There are thousands of abandoned hamlets in the US. Some people still live and vacation in them. Maybe you want to, too?
There are some 3,800 ghost towns in the United States, most abandoned in the 19th and early 20th centuries in favour of bigger cities, or casualties of changing industry. Some languish as ruins, others are designated as national parks. And a rare handful are in the midst of being developed into luxury vacation spots.
The old silver mining town of Cerro Gordo, California, nestled in the high-desert mountains near Death Valley, is one of those. It was purchased in 2018 by two entrepreneurs, who planned to convert it into a “destination for dreamers” — an Instagrammably rustic resort, open to overnight accommodations as soon as this spring.
In March, one of the entrepreneurs, Brent Underwood, left for a trip to the lonely location that was only meant to last a week or two. Instead, a pandemic and then an unseasonable snowstorm hit, making it close to impossible for him to leave. (The next closest town is three hours away by car, and a 13km drive down a steep washboard road separates the camp from the main highway.)
After months of imposed isolation, Underwood, 32, said he plans to stay indefinitely. He’s learned to “slow down and let stillness reveal what is most important,” he said.
To pass the time, and with limited cell and internet service, Underwood developed more rustic hobbies. He took up animal tracking, monitoring the activity of a bobcat who appeared to visit his porch nightly, leaving paw prints in fresh powder. He melted snow for potable water. He explored the silver mine tunnels for which the town is famous and found graffiti scrawled into the wall from 1938.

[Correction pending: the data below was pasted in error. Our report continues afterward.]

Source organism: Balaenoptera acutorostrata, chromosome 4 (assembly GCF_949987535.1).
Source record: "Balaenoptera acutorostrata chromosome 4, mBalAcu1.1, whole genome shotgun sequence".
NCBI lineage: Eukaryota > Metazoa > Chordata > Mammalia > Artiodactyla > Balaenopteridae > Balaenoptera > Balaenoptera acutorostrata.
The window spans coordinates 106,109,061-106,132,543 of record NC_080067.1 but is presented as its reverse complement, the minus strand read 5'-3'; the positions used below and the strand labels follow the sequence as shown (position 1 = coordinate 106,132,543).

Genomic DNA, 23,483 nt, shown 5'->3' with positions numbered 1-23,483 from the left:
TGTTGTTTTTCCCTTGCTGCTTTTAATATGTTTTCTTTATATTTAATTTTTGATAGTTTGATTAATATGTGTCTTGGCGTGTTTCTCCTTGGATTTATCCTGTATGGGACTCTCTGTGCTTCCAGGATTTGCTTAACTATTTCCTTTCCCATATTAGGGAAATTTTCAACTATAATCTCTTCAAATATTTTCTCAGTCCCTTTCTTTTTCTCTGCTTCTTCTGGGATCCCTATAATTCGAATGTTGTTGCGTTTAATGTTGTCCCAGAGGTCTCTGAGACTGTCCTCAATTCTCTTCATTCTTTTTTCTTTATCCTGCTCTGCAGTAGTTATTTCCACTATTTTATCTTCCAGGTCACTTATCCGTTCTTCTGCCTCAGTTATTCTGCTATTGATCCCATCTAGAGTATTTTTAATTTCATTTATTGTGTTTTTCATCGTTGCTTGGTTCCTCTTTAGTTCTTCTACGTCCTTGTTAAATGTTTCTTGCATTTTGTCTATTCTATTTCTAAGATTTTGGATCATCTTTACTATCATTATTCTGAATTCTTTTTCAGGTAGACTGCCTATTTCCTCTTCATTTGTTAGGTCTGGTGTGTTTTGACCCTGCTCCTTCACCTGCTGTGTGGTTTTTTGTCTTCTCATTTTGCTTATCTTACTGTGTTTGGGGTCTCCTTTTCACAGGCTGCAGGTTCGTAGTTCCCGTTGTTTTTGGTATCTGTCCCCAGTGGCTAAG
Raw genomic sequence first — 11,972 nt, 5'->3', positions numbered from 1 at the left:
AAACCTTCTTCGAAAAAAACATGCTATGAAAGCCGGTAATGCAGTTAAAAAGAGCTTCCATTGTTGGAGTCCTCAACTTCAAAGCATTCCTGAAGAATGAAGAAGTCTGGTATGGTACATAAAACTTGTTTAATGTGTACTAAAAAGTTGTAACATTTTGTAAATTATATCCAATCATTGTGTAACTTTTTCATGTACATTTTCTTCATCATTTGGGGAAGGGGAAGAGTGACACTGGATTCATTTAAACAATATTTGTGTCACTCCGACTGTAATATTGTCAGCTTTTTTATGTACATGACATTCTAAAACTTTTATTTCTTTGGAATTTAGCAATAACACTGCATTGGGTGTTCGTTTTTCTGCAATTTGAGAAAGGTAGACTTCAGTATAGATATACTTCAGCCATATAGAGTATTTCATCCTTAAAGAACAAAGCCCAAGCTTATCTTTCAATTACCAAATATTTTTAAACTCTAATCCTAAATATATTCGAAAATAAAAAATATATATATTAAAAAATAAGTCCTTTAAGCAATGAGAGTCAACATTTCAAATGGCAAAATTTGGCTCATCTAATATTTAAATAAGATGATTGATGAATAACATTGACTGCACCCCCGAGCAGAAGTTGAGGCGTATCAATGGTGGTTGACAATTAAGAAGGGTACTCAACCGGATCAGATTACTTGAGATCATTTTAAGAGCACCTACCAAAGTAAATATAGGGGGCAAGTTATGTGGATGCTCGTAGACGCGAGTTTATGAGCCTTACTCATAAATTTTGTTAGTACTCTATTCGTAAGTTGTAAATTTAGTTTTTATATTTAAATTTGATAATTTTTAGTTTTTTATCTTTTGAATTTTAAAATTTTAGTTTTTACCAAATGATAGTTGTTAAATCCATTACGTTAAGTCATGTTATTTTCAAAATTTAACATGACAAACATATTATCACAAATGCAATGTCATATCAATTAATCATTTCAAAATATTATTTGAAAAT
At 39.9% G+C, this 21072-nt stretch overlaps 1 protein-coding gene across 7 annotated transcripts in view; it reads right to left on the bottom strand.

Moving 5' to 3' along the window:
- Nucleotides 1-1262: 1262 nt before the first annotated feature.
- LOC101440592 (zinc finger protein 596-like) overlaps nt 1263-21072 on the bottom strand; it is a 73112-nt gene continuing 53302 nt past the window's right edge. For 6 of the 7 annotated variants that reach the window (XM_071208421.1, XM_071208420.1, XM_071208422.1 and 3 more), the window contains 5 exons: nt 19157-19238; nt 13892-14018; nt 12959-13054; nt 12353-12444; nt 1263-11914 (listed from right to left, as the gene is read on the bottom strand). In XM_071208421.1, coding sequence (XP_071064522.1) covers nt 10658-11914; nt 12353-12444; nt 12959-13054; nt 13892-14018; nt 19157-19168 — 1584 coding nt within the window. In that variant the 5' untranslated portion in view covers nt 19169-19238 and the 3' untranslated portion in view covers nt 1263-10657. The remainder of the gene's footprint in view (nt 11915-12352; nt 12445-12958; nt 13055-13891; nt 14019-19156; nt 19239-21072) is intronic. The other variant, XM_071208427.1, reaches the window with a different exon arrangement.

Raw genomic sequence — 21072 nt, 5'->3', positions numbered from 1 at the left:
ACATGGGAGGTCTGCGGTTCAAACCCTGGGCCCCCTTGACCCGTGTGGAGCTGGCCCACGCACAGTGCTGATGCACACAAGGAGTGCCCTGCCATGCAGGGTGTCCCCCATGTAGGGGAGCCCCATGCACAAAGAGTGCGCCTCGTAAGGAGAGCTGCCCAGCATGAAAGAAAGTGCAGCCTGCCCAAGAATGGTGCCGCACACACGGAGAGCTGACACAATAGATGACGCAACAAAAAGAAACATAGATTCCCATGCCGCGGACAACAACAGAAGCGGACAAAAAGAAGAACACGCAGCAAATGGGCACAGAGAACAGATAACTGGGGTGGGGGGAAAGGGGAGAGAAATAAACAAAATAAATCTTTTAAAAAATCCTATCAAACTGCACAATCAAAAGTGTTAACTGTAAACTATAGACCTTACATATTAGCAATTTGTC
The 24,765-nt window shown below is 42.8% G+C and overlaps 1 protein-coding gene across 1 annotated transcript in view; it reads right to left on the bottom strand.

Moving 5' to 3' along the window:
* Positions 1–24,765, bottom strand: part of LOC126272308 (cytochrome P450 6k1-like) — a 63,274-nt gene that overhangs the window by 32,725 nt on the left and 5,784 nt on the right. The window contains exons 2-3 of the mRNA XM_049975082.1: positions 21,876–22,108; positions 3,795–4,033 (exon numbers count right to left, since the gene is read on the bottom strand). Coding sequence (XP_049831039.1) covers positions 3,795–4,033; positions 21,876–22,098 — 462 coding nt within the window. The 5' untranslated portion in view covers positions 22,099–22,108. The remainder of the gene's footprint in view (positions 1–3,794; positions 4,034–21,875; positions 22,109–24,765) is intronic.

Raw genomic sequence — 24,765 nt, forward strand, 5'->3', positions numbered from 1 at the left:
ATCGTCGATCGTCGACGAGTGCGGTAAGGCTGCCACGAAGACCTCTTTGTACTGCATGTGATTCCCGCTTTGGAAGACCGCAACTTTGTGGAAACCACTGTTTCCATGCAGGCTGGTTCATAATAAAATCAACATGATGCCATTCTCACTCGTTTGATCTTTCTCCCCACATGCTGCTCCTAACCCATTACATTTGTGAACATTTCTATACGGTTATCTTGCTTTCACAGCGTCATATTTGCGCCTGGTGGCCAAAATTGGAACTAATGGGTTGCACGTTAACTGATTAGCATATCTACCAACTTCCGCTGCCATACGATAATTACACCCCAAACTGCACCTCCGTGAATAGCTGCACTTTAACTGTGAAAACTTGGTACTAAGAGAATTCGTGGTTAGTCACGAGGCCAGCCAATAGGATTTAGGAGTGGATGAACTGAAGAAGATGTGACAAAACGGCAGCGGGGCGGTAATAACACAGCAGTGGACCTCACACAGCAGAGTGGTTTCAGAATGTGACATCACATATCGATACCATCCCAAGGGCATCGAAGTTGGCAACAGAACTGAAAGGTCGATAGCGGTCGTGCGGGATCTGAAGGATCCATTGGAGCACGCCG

He has also continued to work on repairs. At its most populated, over 4,500 residents lived in Cerro Gordo, but only 22 original structures remain. Two historic homes — known as the Mortimer Belshaw and Louis D. Gordon “mansions,” named after the oil barons who bought out Mexican prospectors in the 1870s — had been converted to modest bed-and-breakfasts by the former owners. Underwood toggles between both properties, both as resident and renovator.
Out of fear and respect (and social distancing), the few places Underwood has avoided are the cemetery and the bunkhouse, which he reports is haunted. (“The longer I’m here the more things happen to me that I can’t explain,” Underwood said in May. “I was a firm nonbeliever prior to purchasing the property.”)
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